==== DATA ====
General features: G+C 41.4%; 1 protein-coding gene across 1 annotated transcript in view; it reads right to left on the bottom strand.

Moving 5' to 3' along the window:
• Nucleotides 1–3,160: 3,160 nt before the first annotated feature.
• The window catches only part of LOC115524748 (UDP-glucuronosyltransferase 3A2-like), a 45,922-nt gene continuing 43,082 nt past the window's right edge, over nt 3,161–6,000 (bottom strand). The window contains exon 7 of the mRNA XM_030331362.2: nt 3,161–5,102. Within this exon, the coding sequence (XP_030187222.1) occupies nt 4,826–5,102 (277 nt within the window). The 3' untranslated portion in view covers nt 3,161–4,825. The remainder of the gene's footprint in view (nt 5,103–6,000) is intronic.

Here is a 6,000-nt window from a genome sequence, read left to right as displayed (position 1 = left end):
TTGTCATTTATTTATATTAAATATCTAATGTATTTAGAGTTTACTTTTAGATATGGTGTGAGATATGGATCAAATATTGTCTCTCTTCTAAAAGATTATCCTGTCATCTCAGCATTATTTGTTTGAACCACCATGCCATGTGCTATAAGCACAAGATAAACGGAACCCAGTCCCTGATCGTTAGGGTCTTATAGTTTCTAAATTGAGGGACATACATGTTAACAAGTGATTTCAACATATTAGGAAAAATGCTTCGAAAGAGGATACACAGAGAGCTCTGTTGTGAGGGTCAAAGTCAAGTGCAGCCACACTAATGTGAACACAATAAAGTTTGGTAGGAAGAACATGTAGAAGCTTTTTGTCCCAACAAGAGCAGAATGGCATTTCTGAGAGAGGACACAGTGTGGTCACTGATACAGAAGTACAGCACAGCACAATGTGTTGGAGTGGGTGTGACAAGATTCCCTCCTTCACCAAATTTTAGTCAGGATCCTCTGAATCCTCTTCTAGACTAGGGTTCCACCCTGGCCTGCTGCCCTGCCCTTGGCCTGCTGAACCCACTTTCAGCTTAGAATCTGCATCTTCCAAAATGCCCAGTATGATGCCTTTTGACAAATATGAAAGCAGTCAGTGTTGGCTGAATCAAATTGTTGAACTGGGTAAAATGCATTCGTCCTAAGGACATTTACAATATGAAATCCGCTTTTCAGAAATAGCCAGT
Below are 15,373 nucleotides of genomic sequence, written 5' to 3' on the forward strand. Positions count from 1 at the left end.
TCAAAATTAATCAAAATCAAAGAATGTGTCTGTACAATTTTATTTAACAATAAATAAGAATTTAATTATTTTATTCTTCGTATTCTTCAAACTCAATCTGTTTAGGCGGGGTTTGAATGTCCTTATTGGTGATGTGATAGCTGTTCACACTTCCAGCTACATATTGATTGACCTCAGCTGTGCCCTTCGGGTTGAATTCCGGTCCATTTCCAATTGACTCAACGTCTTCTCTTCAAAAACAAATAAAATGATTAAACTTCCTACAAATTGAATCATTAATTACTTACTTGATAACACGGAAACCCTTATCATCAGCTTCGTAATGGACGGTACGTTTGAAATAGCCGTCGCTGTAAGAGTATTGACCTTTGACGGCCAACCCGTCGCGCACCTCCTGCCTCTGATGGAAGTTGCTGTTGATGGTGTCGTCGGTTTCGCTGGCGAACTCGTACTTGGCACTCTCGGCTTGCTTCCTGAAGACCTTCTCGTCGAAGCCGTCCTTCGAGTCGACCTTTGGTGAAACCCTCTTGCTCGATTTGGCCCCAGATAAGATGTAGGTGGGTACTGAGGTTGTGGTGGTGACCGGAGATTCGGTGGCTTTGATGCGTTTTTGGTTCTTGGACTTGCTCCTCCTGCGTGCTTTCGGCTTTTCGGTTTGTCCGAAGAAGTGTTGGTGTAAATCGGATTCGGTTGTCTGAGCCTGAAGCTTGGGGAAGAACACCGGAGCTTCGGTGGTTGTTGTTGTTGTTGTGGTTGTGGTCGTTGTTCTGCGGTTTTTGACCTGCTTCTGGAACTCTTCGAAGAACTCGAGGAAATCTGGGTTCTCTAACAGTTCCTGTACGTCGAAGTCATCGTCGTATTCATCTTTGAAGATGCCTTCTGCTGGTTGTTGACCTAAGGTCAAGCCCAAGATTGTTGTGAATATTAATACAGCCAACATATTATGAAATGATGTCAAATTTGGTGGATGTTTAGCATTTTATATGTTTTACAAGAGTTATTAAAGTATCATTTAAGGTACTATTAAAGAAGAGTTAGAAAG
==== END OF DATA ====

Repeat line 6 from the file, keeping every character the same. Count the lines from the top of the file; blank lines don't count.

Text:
TTGTCATTTATTTATATTAAATATCTAATGTATTTAGAGTTTACTTTTAGATATGGTGTGAGATATGGATCAAATATTGTCTCTCTTCTAAAAGATTATCCTGTCATCTCAGCATTATTTGTTTGAACCACCATGCCATGTGCTATAAGCACAAGATAAACGGAACCCAGTCCCTGATCGTTAGGGTCTTATAGTTTCTAAATTGAGGGACATACATGTTAACAAGTGATTTCAACATATTAGGAAAAATGCTTCGAAAGAGGATACACAGAGAGCTCTGTTGTGAGGGTCAAAGTCAAGTGCAGCCACACTAATGTGAACACAATAAAGTTTGGTAGGAAGAACATGTAGAAGCTTTTTGTCCCAACAAGAGCAGAATGGCATTTCTGAGAGAGGACACAGTGTGGTCACTGATACAGAAGTACAGCACAGCACAATGTGTTGGAGTGGGTGTGACAAGATTCCCTCCTTCACCAAATTTTAGTCAGGATCCTCTGAATCCTCTTCTAGACTAGGGTTCCACCCTGGCCTGCTGCCCTGCCCTTGGCCTGCTGAACCCACTTTCAGCTTAGAATCTGCATCTTCCAAAATGCCCAGTATGATGCCTTTTGACAAATATGAAAGCAGTCAGTGTTGGCTGAATCAAATTGTTGAACTGGGTAAAATGCATTCGTCCTAAGGACATTTACAATATGAAATCCGCTTTTCAGAAATAGCCAGT